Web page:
Tuesday, January 29, 2013

Private Sector MAKERS and Public Sector TAKERS ... Barnes & Noble vs. the Post Office

Private sector players are the makers. The government knows best gang are the takers.

That's my simple minded view of the matter. The government takes from the makers purportedly acting on behalf of We the People, but I wonder how much We the People think about why the government is taking what the they're taking, even if what it takes doesn't always come directly from those in the "middle class." In other words, shouldn't we focus on whether it's fair to take it in the first place, regardless of which maker it's to be taken from? I think so.

{NOTE: The story of how much is taken from the minority of high earners by the majority of "middle class" members through their elected government officals is a story for another day. It is the story of the dangerous power of the majority in a democracy versus the rights of the individual in that society. Repeatedly during our nation's history, commentators such as Tocqueville have warned us to beware of the tyranny of the majority. And since the majority of We the People elect those in government who then decide what, how much and from which makers to take the money that they spend and redistribute in the name of fairness and the people, that "middle class" constitutes the majority and in effect decides how much to take from the makers. Sometime soon we'll discuss why progressive tax systems and majority rule are a dangerous mix in a self governing society emphasizing individual rights. That is, we'll discuss fariness in a democracy where the individual in the minority is denied the same rights as the majority in the name of fairness. But not now.}

The government aristocrats try to obscure the simple fact that they are the takers, but the truth is the truth. The government takes from the makers and then spends, 'invests,' or otherwise redistributes what it takes from the makers. But only after first subtracting the government's management, handling fee, or commission for doing so. Aren't we lucky to have to such an efficient and effective  government that doesn't waste our money?

But now let's look at two examples of making and taking at work and how the two different participants play their respective roles of acting responsibly with MOM in mind or as OPMers, as the case may be. The story of Barnes & Noble in contrast to the post office is instructive. Can you guess which is the MOM example and which is the OPMer? I thought so.

We'll start with the makers, because if nothing's made, there's nothing for the takers to take.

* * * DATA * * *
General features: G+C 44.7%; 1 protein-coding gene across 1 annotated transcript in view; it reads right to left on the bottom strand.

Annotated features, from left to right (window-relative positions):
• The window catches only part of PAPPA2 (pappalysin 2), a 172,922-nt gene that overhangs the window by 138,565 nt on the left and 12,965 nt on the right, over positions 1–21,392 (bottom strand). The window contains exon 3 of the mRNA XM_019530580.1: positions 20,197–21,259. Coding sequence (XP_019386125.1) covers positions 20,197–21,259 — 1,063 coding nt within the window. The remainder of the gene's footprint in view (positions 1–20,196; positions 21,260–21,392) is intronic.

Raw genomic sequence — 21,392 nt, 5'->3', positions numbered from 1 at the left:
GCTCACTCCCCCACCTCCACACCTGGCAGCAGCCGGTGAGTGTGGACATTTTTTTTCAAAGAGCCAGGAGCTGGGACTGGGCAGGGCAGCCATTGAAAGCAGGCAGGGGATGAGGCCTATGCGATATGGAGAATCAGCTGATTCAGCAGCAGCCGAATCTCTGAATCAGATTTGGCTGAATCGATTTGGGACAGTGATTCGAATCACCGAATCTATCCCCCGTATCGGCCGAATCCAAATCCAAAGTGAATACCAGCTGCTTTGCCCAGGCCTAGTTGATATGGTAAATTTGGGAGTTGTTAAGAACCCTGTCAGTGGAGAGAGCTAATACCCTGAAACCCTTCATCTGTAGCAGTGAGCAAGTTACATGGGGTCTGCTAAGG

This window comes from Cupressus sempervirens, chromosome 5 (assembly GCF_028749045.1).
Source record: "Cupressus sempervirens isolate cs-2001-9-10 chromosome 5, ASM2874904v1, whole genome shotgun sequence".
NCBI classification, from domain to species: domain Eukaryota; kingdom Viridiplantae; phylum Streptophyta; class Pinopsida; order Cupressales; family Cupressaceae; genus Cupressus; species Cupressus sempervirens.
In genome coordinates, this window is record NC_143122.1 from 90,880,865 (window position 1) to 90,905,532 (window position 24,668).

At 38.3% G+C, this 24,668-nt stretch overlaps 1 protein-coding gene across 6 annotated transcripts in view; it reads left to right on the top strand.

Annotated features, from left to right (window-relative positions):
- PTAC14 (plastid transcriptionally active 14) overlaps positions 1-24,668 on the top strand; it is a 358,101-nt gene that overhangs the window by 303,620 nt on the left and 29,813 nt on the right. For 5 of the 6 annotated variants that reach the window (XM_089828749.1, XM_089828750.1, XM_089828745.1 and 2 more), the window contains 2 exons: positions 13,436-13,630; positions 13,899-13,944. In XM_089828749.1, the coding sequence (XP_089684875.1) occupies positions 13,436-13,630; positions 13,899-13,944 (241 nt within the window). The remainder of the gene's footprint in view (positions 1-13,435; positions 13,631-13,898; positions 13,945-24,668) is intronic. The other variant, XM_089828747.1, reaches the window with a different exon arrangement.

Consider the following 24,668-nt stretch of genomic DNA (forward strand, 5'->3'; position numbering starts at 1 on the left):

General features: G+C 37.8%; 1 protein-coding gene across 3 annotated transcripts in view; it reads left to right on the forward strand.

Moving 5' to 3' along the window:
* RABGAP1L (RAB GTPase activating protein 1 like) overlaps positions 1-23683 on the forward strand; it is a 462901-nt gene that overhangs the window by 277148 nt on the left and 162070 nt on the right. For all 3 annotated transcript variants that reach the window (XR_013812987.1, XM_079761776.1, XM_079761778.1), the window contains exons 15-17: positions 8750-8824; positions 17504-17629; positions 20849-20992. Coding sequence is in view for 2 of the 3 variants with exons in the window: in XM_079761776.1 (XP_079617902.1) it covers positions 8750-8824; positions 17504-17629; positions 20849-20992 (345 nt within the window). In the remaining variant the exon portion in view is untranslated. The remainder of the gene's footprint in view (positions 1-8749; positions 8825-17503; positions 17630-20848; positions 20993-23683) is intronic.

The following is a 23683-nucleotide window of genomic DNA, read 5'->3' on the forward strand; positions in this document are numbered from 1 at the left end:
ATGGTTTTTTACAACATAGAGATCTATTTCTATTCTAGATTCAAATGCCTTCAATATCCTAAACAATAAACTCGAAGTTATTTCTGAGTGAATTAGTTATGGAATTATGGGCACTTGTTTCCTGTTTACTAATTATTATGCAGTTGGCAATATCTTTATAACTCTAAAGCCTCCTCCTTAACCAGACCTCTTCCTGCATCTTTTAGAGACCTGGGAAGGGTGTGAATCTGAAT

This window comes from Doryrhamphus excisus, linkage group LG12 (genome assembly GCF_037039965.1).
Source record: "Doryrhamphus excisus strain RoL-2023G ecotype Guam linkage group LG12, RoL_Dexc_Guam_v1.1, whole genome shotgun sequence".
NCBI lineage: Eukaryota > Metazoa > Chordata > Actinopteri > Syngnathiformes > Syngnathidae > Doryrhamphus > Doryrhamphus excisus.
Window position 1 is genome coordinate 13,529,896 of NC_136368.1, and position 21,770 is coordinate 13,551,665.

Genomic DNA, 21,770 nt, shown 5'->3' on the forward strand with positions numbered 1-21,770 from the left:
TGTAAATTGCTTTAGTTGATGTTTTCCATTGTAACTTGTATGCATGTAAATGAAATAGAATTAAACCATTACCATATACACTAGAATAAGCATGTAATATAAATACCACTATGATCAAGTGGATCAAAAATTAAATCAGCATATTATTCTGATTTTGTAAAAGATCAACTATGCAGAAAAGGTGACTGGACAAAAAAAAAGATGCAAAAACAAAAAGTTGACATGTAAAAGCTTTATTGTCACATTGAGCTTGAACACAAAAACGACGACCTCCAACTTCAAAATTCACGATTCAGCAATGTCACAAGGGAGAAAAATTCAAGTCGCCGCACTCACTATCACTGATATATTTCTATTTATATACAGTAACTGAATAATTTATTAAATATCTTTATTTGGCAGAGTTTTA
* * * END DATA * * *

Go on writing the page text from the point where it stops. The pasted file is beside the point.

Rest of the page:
Barnes & Noble has been negatively impacted by the growth of digitization and especially the sale and delivery of e-books. That's hardly surprising.The company is responding by pinpointing its problem stores and making serious plans to improve productivity and reduce its cost structure during the next several years. Barnes & Noble remains profitable and plans to stay that way. For them, the future is now.

B&N Aims To Whittle Its Stores For Years tells the story:

"Barnes & Noble expects to close as many as a third of its retail stores over the next decade, the bookseller's top store executive said, offering the most detailed picture yet of the company's plans for the outlets.

"In 10 years we'll have 450 to 500 stores," said Mitchell Klipper, chief executive of Barnes & Noble's retail group, in an interview last week. The company operated 689 retail stores as of Jan. 23, along with a separate chain of 674 college stores.

Mr. Klipper said his forecast assumes that the company will close about 20 stores a year over the period.

The chain shut an average of about 15 stores a year in the past decade, but until 2009 it also was opening 30 or more a year. Its store openings have largely dried up as consumers' shift toward digital books has upended the market and developers have stopped opening new malls; this fiscal year it has opened only two stores.

The company's consumer bookstores peaked at 726 in 2008, excluding the B. Dalton chain, which is now defunct.


Even with 450 to 500 stores, "it's a good business model," says Mr. Klipper. "You have to adjust your overhead, and get smart with smart systems. Is it what it used to be when you were opening 80 stores a year and dropping stores everywhere? Probably not. It's different. But every business evolves."

Mr. Klipper's comments come amid growing questions about Barnes & Noble's future. This month the company reported an unexpectedly weak holiday selling season, with store revenue declining nearly 11% from a year earlier. Book sales at stores open at least a year, a key barometer in the industry, fell 3.1%.

After years of losing market share for print books to discounting by, Barnes & Noble is grappling with the print market's shrinkage, thanks to the growing popularity of cheap e-books, also championed by Amazon. Unit sales of print books dropped 9% in the U.S. last year, according to market researcher Nielsen BookScan, and they are off 22% from 2007, when digital books started gaining traction. . . .